AOH :: DRAW30.TXT Fractal Drawing Styles 3.0
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Fractal Drawing Styles 3.0

This file discusses five different ways to color fractals. See
"The Science of Fractal Images" for the mathematical background on
Binary Decomposition, Continuous Potential, and the Distance Estimator.
All five have been implemented in a program called Mandella for the
Macintosh.

The fractal formula
Almost all fractals are generated using complex numbers. Every
complex number can be represented by a point on the plane. To generate a
fractal we iterate something like this z := z^2 + c
Where z is a point in the plane and c is a complex constant.
When this is iterated one of two things can happen: z can blow up to
infinity or z can become periodic. If z never goes to infinity it is
inside the fractal.
To simplify things we use a bailout value to see if z is headed
for infinity and a number called maxIter. If the number of iterations
exceeds maxIter we assume the point is periodic and therefore in the
fractal.
After iterating a point we can color it based on the number of
iterations or on the final z. Most fractal programs use the number of
iterations to assign colors to points. This is called the "Level Set"
method.

Variables
z       starts as a point in the complex plane and is then iterated
orbits	an array that saves the value of z for each iteration
count   the number of iterations
hiCount	the maximum number of iterations

1) Level Sets
This method uses the count value to index into the palette:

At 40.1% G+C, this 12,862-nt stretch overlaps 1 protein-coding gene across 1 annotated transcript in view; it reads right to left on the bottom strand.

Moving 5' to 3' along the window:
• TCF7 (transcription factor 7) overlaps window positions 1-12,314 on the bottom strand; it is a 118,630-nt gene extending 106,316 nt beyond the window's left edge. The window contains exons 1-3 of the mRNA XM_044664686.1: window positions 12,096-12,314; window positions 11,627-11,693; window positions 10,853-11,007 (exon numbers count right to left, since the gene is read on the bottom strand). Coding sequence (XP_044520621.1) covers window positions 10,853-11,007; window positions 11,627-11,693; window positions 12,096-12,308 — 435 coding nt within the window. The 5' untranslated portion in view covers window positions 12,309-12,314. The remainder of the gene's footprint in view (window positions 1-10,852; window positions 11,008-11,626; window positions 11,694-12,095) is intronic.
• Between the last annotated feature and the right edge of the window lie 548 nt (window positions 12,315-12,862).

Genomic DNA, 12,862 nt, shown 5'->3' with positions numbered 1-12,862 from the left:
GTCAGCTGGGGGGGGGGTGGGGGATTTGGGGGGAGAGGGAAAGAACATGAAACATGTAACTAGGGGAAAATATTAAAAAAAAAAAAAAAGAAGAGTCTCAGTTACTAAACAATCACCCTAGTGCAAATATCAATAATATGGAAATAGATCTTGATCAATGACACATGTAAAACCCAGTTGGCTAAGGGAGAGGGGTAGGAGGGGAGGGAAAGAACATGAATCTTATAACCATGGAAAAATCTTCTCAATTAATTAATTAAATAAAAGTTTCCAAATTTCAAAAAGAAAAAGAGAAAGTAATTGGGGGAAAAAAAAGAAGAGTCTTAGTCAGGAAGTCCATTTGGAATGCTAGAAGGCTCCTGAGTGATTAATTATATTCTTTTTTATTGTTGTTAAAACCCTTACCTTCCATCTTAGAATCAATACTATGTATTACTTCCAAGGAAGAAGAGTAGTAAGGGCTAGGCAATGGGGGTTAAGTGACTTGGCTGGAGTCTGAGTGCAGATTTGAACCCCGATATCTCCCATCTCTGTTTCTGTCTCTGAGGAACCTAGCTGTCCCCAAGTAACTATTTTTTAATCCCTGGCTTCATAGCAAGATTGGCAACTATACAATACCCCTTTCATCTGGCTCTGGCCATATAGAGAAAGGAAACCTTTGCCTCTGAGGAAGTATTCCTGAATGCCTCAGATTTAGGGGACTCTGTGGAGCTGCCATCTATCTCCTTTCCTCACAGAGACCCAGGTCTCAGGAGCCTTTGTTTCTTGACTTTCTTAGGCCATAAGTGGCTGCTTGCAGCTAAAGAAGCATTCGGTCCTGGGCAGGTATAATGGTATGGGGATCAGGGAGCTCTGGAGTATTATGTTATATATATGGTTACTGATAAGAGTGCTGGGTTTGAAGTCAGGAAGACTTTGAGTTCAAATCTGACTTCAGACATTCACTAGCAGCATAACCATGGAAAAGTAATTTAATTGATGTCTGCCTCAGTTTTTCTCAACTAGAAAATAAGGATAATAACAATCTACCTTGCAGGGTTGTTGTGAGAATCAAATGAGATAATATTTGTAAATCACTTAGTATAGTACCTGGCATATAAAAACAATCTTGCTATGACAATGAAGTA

index := (NoColors*count)/hiCount + FirstColor
However this will produce poor results. There are two problems
with this approach: 1) If the image has been zoomed the lowest
count in the image could be quite large. This means that a
possibly large portion of the palette is never used. 2) The high
count values cluster close to the set. This causes a large
amount of the palette to be dedicated to a very small area next
to the fractal. This problem will become worse if the hiCount is
increased.
To alleviate these problems we can use three cutoffs:
high, middle, and low. The high cutoff will be used for the
hiCount. If the count is between the low and middle cutoffs we
use the count value to index into the palette. if the count is
greater then the middle cutoff we use the last color in the
palette. If the count is less then the low cutoff use white.
Putting it all together we have:
IF count < low THEN
index := White;
ELSIF count >= high THEN
index := Black;
ELSIF count > middle THEN
index := LastColor;
ELSE
range := LONG(middle - low);
delta := LONG(count - low);
index := (delta*NoColors) DIV range + FirstColor;
END;